,hl=en,siteUrl='http://0ldfox.blogspot.com/',authuser=0,security_token="v_SeT2Tv8vVdKRCcG9CCW-ZdIfQ:1429878696275"/> Old Fox KM Journal : Mammy

Tuesday, December 04, 2012


Scholarship Schmalarship?

The writer here says... "Mammy was born on the plantation in the imagination of slavery defenders..." But the earliest reference his essay makes to the character is:

"The standard for mammy depictions was offered by Harriet Beecher Stowe's 1852 book, Uncle Tom's Cabin. The book's mammy, Aunt Chloe, is described in this way:
    A round, black, shiny face is hers, so glossy as to suggest the idea that she might have been washed over with the whites of eggs, like one of her own tea rusks. Her whole plump countenance beams with satisfaction and contentment from under a well-starched checkered turban, bearing on it; however, if we must confess it, a little of that tinge of self-consciousness which becomes the first cook of the neighborhood, as Aunt Chloe was universally held and acknowledged to be.(Stowe, 1966, p. 31)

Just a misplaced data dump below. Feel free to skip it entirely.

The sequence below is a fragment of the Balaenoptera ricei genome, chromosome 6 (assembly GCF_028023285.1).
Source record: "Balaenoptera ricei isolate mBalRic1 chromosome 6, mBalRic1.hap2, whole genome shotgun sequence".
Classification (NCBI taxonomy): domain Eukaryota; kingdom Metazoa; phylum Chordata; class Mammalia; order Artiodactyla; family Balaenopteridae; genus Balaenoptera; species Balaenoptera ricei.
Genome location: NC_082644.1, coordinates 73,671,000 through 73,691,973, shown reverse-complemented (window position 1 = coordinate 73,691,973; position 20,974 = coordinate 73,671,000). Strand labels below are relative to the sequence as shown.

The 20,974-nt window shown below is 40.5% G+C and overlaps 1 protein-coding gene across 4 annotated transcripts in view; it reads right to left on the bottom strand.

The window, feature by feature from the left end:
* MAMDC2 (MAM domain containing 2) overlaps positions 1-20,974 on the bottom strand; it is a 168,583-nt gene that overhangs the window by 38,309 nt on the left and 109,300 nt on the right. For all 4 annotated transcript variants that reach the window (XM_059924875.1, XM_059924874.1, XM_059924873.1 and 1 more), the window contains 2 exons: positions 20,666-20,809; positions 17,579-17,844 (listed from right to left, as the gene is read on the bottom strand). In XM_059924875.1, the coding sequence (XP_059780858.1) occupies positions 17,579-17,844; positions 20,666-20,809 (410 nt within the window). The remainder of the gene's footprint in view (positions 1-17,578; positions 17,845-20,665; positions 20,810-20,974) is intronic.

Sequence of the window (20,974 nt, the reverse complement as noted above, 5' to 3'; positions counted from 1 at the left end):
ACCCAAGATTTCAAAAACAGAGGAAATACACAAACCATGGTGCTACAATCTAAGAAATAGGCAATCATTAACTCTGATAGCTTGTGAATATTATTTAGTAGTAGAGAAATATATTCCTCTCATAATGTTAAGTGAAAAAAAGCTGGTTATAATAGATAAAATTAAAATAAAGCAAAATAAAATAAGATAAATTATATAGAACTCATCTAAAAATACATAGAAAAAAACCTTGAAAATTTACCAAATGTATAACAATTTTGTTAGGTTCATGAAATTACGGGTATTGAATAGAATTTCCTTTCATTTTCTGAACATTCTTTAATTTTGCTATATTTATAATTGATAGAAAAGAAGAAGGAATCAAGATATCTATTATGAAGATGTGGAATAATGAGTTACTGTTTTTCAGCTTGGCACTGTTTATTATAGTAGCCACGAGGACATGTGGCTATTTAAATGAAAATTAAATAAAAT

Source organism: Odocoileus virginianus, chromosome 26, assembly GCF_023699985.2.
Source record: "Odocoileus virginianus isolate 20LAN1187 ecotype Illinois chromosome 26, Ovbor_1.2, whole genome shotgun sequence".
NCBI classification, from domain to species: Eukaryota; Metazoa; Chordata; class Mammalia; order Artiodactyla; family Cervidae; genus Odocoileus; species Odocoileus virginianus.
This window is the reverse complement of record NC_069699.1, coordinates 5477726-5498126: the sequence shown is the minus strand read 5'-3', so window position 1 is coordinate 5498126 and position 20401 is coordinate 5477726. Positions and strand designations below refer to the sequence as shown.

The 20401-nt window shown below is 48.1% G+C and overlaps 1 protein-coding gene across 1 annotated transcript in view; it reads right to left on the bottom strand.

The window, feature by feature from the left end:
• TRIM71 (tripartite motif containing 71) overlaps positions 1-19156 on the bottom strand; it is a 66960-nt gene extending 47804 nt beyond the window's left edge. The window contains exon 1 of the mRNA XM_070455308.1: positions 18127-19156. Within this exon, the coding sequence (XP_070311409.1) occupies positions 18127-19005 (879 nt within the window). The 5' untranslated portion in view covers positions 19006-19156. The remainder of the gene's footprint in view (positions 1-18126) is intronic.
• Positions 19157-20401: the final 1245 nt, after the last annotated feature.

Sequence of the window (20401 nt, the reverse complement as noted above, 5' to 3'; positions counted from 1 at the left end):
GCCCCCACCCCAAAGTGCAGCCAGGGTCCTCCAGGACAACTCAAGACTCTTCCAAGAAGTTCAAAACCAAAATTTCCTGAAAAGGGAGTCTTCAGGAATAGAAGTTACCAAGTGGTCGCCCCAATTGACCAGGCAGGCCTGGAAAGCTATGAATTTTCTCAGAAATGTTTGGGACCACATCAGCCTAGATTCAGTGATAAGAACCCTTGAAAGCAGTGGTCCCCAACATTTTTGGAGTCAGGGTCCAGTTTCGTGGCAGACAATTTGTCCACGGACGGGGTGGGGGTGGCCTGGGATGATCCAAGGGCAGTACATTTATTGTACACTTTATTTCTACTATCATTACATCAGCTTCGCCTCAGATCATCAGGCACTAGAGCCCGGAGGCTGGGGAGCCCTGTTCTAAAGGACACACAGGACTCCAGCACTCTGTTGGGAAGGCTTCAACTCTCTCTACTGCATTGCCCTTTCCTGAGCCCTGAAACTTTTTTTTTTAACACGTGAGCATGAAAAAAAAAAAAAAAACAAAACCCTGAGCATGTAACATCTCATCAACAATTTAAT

PinkyAunt Chloe was nurturing and protective of "her" white family, but less caring toward her own children. She is the prototypical fictional mammy: self-sacrificing, white-identified, fat, asexual, good-humored, a loyal cook, housekeeper and quasi-family member."

I think he is a bit confused.  Is Harriet Beecher Stowe a "slavery defender?"   I don't think so.

He claims: "During slavery, the mammy caricature was posited as proof that blacks -- in this case, black women -- were contented, even happy, as slaves. Her wide grin, hearty laughter, and loyal servitude were offered as evidence of the supposed humanity of the institution of slavery."

Is this what H.B. Stowe was doing--asserting that black women slaves were happy?  Again, I don't think so.  She was an Aboltionist!  In tose days, that meant Republican.

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